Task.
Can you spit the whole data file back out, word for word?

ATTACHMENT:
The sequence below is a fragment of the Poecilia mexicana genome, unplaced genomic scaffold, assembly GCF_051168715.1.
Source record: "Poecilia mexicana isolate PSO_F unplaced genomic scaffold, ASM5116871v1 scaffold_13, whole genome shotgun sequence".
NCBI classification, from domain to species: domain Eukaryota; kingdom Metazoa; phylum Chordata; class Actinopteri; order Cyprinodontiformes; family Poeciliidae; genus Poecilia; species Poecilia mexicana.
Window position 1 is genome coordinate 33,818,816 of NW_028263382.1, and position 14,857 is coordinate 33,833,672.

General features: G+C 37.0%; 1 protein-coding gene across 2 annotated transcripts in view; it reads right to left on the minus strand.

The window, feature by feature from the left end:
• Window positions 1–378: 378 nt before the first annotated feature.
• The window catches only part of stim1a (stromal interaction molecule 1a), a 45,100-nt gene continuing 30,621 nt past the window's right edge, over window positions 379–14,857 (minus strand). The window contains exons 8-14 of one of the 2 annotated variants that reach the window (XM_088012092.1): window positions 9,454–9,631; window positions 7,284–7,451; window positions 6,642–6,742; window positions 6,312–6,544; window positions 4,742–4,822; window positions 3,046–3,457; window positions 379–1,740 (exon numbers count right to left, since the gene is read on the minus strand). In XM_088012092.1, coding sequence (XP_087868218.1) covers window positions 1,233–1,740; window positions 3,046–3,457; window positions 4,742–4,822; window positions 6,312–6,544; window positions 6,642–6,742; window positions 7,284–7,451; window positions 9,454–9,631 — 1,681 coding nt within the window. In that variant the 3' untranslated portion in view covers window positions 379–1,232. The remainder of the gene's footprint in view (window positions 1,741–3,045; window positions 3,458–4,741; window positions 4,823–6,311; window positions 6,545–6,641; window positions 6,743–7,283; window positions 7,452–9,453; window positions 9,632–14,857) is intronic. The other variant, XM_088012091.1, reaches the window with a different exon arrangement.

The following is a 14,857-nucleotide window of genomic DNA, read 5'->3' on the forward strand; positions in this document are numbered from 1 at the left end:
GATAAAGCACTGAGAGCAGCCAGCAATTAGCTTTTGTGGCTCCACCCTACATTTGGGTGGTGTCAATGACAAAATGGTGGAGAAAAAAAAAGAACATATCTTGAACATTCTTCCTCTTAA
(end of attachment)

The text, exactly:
The sequence below is a fragment of the Poecilia mexicana genome, unplaced genomic scaffold, assembly GCF_051168715.1.
Source record: "Poecilia mexicana isolate PSO_F unplaced genomic scaffold, ASM5116871v1 scaffold_13, whole genome shotgun sequence".
NCBI classification, from domain to species: domain Eukaryota; kingdom Metazoa; phylum Chordata; class Actinopteri; order Cyprinodontiformes; family Poeciliidae; genus Poecilia; species Poecilia mexicana.
Window position 1 is genome coordinate 33,818,816 of NW_028263382.1, and position 14,857 is coordinate 33,833,672.

General features: G+C 37.0%; 1 protein-coding gene across 2 annotated transcripts in view; it reads right to left on the minus strand.

The window, feature by feature from the left end:
• Window positions 1–378: 378 nt before the first annotated feature.
• The window catches only part of stim1a (stromal interaction molecule 1a), a 45,100-nt gene continuing 30,621 nt past the window's right edge, over window positions 379–14,857 (minus strand). The window contains exons 8-14 of one of the 2 annotated variants that reach the window (XM_088012092.1): window positions 9,454–9,631; window positions 7,284–7,451; window positions 6,642–6,742; window positions 6,312–6,544; window positions 4,742–4,822; window positions 3,046–3,457; window positions 379–1,740 (exon numbers count right to left, since the gene is read on the minus strand). In XM_088012092.1, coding sequence (XP_087868218.1) covers window positions 1,233–1,740; window positions 3,046–3,457; window positions 4,742–4,822; window positions 6,312–6,544; window positions 6,642–6,742; window positions 7,284–7,451; window positions 9,454–9,631 — 1,681 coding nt within the window. In that variant the 3' untranslated portion in view covers window positions 379–1,232. The remainder of the gene's footprint in view (window positions 1,741–3,045; window positions 3,458–4,741; window positions 4,823–6,311; window positions 6,545–6,641; window positions 6,743–7,283; window positions 7,452–9,453; window positions 9,632–14,857) is intronic. The other variant, XM_088012091.1, reaches the window with a different exon arrangement.

The following is a 14,857-nucleotide window of genomic DNA, read 5'->3' on the forward strand; positions in this document are numbered from 1 at the left end:
GATAAAGCACTGAGAGCAGCCAGCAATTAGCTTTTGTGGCTCCACCCTACATTTGGGTGGTGTCAATGACAAAATGGTGGAGAAAAAAAAAGAACATATCTTGAACATTCTTCCTCTTAA